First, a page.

Bruges is a tourist town. The problem with tourist towns is that there are tourists everywhere – duh! What that means to me is that you get photo after photo of bunches of tourists everywhere in your backgrounds, or worse still you can’t even get a half decent shots because they are all milling around with thousands of selfie-sticks and IPAD’s. The best way to get around this is to get an early start in the morning. Get up before everyone else while they are still rising and shining and taking their time over their hotel breakfast. This is the best way to enjoy some peace and quiet in a tourist town.
Well, almost. Cause just about everyone else has the same idea here in Bruges.
Lining up for a canal ride, this is clear. It’s not even 10am and people are lining up to be first on board. It’s the thing to do in Bruges, you see. And all the guide books recommend it. 8 euros gets you a 30 minute cruise along the waterways of Bruges, unfolding gorgeous storybook photo opportunities, whilst giving you a brief history of the town and other points of interest. Swans line the river banks as you gently power your way alongside a town awakening for the day. Best taken on a sunny day, I was in luck and I have to say, it was well worth it.
Of particular interest to all who saw him (there’s always the occasional tourist looking totally the wrong way, head swivelling, ‘where?, where?’), was this little guy. He’s Bruges’ most famous resident, Fidel. Living at the Cote Canal Bed and Breakfast, this gorgeous Golden Labrador spends his days surveying the waterways from this little window, causing tourists to jump up from their boat seats with delight when they spot him.
Not only is he famous for having the title of the most photographed dog in Bruges (probably everyone you meet in Bruges will have a photo of him in their album), but he actually had a cameo role in the Colin Farrell movie “In Bruges”. He’s even in the movie trailer…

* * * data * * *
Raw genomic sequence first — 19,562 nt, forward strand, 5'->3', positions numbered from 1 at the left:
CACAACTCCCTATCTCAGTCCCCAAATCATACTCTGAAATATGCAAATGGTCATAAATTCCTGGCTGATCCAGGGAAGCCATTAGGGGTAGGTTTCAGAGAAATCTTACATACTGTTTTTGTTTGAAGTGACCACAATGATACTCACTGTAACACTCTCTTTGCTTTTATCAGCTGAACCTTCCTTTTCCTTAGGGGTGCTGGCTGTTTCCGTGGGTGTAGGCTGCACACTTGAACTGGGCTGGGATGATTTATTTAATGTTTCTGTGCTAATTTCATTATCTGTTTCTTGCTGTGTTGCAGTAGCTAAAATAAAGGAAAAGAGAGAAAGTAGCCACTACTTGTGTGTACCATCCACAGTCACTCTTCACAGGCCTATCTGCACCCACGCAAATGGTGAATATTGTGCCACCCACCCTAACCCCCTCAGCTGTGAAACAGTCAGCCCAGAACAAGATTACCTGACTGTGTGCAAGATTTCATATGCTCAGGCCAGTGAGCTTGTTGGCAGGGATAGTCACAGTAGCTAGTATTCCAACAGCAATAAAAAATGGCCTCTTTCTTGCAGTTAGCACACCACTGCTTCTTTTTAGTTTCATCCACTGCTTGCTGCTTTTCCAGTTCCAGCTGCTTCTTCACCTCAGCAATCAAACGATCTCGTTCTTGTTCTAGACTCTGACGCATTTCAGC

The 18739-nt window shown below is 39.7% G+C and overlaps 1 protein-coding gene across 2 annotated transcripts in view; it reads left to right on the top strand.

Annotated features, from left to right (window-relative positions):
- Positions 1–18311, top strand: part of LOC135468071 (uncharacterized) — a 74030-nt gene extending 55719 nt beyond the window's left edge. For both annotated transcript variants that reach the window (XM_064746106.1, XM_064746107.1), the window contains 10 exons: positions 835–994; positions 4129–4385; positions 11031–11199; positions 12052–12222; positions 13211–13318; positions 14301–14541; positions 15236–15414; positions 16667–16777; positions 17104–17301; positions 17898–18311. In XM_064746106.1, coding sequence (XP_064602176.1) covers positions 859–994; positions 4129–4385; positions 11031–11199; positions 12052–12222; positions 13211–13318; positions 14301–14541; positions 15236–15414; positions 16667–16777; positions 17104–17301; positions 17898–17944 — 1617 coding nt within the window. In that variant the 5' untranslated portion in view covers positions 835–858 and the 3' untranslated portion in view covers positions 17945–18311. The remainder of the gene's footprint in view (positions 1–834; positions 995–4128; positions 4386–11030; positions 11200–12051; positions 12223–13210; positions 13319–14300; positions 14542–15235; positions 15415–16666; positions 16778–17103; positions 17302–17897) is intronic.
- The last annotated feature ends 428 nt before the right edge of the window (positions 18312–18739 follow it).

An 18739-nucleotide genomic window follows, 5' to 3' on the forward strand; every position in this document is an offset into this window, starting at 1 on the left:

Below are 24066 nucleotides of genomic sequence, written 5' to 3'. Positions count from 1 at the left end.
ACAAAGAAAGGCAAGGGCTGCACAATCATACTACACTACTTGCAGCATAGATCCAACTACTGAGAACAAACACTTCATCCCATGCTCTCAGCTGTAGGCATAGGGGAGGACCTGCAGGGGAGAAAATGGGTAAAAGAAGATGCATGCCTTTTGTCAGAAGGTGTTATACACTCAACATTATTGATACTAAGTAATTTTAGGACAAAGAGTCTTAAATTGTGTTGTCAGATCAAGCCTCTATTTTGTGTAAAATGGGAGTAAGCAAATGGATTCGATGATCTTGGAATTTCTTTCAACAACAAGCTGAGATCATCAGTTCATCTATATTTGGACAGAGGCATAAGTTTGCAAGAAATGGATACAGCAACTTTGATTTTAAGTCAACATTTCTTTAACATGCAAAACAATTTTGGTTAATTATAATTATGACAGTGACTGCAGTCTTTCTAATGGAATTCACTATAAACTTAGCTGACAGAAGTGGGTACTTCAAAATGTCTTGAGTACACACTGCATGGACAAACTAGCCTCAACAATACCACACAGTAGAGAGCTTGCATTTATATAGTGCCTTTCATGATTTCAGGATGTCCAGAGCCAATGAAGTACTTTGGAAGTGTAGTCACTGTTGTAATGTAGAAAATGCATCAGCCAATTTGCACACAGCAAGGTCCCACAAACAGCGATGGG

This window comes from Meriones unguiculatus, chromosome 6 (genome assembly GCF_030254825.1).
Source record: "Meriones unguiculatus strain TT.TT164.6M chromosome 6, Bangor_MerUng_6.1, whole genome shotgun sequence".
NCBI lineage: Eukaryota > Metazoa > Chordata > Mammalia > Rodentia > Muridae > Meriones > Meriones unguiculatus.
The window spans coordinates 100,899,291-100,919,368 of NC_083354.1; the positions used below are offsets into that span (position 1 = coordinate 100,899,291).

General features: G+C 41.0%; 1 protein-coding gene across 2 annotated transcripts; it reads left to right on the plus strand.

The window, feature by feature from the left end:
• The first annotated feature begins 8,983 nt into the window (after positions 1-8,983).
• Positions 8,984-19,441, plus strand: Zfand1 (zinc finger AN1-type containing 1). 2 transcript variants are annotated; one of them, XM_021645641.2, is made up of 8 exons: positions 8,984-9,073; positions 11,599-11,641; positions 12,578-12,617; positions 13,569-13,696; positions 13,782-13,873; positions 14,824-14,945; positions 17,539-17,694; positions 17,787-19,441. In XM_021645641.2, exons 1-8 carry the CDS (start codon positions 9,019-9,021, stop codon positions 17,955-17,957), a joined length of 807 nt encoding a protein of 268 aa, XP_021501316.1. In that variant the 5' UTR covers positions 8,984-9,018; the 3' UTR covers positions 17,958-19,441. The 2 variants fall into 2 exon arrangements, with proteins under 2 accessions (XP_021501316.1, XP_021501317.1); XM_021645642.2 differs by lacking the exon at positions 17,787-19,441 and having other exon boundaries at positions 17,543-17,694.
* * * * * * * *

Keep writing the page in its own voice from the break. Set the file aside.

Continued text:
It was interesting to note that at various points throughout the day, whenever I saw a boat boarding point, there was always a queue of people waiting to board.
Bruges was once one of Europe’s largest ports, however this came to an end after silt flooded the river, making this impossible. Much of the town was rebuilt in the 19th and 20th centuries to reflect medieval times. Known as the Venice of the North – it is just beautiful. A great way to find out about the history of Bruges, is to visit the Historium, which I did after finding the brochure in my hotel foyer.
First you take an audio visual tour that tells the story of Jacob and his life in the middle ages. You go from room to room to follow the story and get a real feel for what it was like, finding out about the establishment of the stock exchange, the development of oil painting and why Bruges was a wealthy, thriving powerhouse throughout the middle ages. Afterwards, visit the small museum to reinforce what you were told in the audio visual presentation.
You can even send a postcard home!
If you buy the combination ticket, like I did, you can also have a beer tasting afterwards (of course, you can just wander up here yourself and buy a beer), out on the balcony overlooking the Markt. It’s a lovely view overlooking the terrace and there is a signboard comparing the view to 1435 Bruges, pointing out remaining buildings surrounding the Markt.
But before you leave, make sure you head out the back to check out the Virtual Reality Laboratorium. Put on your headgear and fly over Bruges to discover the Sint-Donaas Church and Waterhalle, (both of which were demolished in the 18th century) recreated in all their glory thanks to computer generated imagery (CGI). It’s a very strange experience, sitting in your booth, with this headgear on, being able to look all around you, including behind you, to see Bruges. I thought it was incredible, although it only lasts about 8 minutes. Best of all, it’s free for Historium visitors, though tips are appreciated. The VRL runs until December this year as an experiment to see how they could incorporate this technology into the museum. At times it can get very busy and they advise to book ahead, though I had no such problem, simply walking in.
As well as being a tourist town, there are several other things Bruges is know for – chocolate, beer, frites and mussels. And all of these you can find in abundance. The town square, or Markt, is surrounded on two sides by historic buildings and on the other two sides by restaurants enticing visitors to sit down to ‘moules and frites’ (mussels and chips), with a nice cold beer to go along. The chocolate shops line all those little streets feeding off the Markt.